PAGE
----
China May Face Power Glut

Generating surplus may follow slower economic growth.
An analysis by Michael Lelyveld
2013-01-21
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Steam rises from a power station in Beijing on Dec. 5, 2012.
AFP

As its economic growth slows and air quality declines, China may be building more power plants than it needs.

During 2012, China increased its generating capacity far more than its power consumption growth, according to official reports.

After years of power shortages, the trends suggest a major shift that could soon burden the electricity sector with generating surpluses and under-utilized power plants.

"There's a probability of it, almost a certainty of it," said Philip Andrews-Speed, principal fellow in the East Asia program at the National University of Singapore's Energy Studies Institute.

"The question is, is this a bad thing?" Andrews-Speed said.

Last year, China power production rose 4.5 percent, the State Electricity Regulatory Commission (SERC) reported. Power consumption grew 5.5 percent, far less than 11.7-percent rate in 2011, the National Energy Administration (NEA) said.

But installed generation capacity climbed 7.5 percent to at least 1,140 gigawatts (GW), according to the NEA. Previously released figures for 2011 suggest growth was actually over 8 percent.

The numbers mean that China is adding power plants at a rate 77 percent faster than it is using them and 45 percent faster than growth in demand.

The gap is the result of last year's slower economic growth in the midst of a longer-term buildup of capacity, which was designed to keep pace with double-digit growth rates.

Capacity

China nearly doubled its generating capacity between 2005 and 2010, making plans to double it again by 2020. Under the 12th Five-Year Plan, China's installed capacity would reach 1,400 GW, implying continued annual growth of about 8 percent.

If the government sticks to that track and slower economic growth persists, overcapacity in the power sector seems set to expand.

Last year, China's gross domestic product—the main measure of a country's economic activity and growth—rose 7.8 percent, the National Bureau of Statistics (NBS) reported. The rate fell far short of 9.3-percent pace in 2011 and the 10.4-percent growth of 2010.

Experts cited by the official Xinhua news agency expect lower growth in power demand to become the norm.

"A deceleration in electricity consumption is an inevitable trend in the future, as China has vowed to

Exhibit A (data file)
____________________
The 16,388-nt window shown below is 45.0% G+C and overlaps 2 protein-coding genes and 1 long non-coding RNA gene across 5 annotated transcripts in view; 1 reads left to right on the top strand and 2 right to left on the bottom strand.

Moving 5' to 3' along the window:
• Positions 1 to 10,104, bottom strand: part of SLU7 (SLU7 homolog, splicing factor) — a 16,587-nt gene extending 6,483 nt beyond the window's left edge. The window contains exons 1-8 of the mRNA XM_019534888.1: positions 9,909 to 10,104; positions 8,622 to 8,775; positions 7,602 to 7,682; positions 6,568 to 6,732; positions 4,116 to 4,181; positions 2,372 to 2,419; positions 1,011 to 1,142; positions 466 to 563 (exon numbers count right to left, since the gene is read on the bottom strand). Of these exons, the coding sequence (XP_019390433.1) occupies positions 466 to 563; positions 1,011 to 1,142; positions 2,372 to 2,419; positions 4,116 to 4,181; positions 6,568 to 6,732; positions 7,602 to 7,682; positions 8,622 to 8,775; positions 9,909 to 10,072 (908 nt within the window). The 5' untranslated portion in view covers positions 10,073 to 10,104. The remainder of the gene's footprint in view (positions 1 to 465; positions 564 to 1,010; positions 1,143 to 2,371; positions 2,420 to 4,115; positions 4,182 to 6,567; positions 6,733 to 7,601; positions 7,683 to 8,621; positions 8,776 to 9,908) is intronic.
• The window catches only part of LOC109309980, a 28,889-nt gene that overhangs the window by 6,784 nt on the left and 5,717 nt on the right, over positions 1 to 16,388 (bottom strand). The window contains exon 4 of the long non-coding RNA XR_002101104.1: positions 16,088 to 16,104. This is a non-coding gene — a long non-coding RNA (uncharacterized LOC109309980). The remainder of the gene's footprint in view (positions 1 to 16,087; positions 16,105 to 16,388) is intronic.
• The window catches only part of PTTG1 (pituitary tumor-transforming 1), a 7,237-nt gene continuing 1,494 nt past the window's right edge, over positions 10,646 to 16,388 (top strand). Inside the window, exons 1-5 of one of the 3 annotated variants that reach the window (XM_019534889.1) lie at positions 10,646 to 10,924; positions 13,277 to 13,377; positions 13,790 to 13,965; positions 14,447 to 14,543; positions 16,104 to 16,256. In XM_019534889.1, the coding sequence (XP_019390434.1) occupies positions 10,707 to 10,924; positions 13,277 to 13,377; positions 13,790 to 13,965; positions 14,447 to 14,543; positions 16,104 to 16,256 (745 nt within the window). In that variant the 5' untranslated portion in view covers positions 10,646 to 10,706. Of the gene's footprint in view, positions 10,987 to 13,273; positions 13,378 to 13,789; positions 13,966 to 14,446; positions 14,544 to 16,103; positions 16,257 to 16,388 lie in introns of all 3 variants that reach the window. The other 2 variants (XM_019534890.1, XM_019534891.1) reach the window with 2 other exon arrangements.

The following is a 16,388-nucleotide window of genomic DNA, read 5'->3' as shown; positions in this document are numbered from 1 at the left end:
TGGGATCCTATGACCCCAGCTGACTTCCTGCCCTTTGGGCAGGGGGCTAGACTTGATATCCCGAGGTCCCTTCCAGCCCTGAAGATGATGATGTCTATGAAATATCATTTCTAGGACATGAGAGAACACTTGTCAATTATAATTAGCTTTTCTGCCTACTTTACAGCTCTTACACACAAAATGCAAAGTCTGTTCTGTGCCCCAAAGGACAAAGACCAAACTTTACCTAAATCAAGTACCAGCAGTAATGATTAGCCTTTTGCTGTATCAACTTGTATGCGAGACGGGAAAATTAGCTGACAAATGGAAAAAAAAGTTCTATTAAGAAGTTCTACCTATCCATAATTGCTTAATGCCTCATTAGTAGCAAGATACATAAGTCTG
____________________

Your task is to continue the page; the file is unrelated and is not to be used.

optimize and upgrade its industrial structures in the 12th Five-Year Plan," said Zhang Zhibin, an analyst with Broad Consultancy Agencies.

Lag behind

Zhang predicts power consumption growth of about 6.5 percent this year, which would still lag behind the planned increase in generating capacity.

Electricity surpluses were last seen as a problem in 1998-2002, when the Asia currency crisis slowed China's economy, prompting the government to halt power projects, Andrews-Speed said.

So far, there is no sign that the government plans to do so again.

Starting in 2003, faster economic growth began to give China the opposite problem with power shortages that forced cuts in service and drove factories to run diesel generators.

But despite warnings, major power shortages have largely failed to materialize since 2010, while capacity expansion rates have stayed about the same.

Andrews-Speed said a moderate surplus would not necessarily be a problem.

"If you have overcapacity of 10 percent or so, then you're more able to deal with crises of different types," he said.

Drought has been a periodic problem for hydro-electricity production, for example. Hydropower accounts for 21.8 percent of China's generating capacity, according to the NEA.

Reforms

Surplus capacity could also help if the government is serious about promoting reforms in the power industry.

"If they wish to go ahead and start to introduce some form of real competition in the power sector, then you need excess capacity. If you don't have excess capacity, you can't have competition," said Andrews-Speed.

But the problems with overcapacity may be under-utilization of power plants by dispatch centers and insufficient return on investment.

"Some power companies are going to find themselves losing money," Andrews-Speed said. "They're going to find that some power stations are not dispatched, or they're going to have to sell at a lower price."

For years, China five big state-owned power companies have reported heavy losses on thermal generating, mostly from high-polluting coal, as a result of government-controlled electricity rates.

But overcapacity could turn the tables on the situation, since the risk of losses may be because rates are too high rather than too low.

Instead of scrambling for power wherever they can get it, regulators may be called upon to choose which electricity supplies to dispatch into China's grids.

Decisions could be based on price, environmental impact or local political interests.

Choices

Whatever the criteria, capacity surpluses may present the government with choices it has not had to deal with in years.

"It's an interesting moment," Andrews-Speed said. "The government will have to make decisions either to reinforce the administrative measures or to move toward more economic dispatch."

Last week, SERC predicted that power consumption will pick up this year, reaching 9-percent growth. But that pace would still be slower than the 2011 rate.

SERC cited a strong 10.7-percent increase in household electricity use last year. But consumption in the industrial sector rose only 3.9 percent, the NEA said.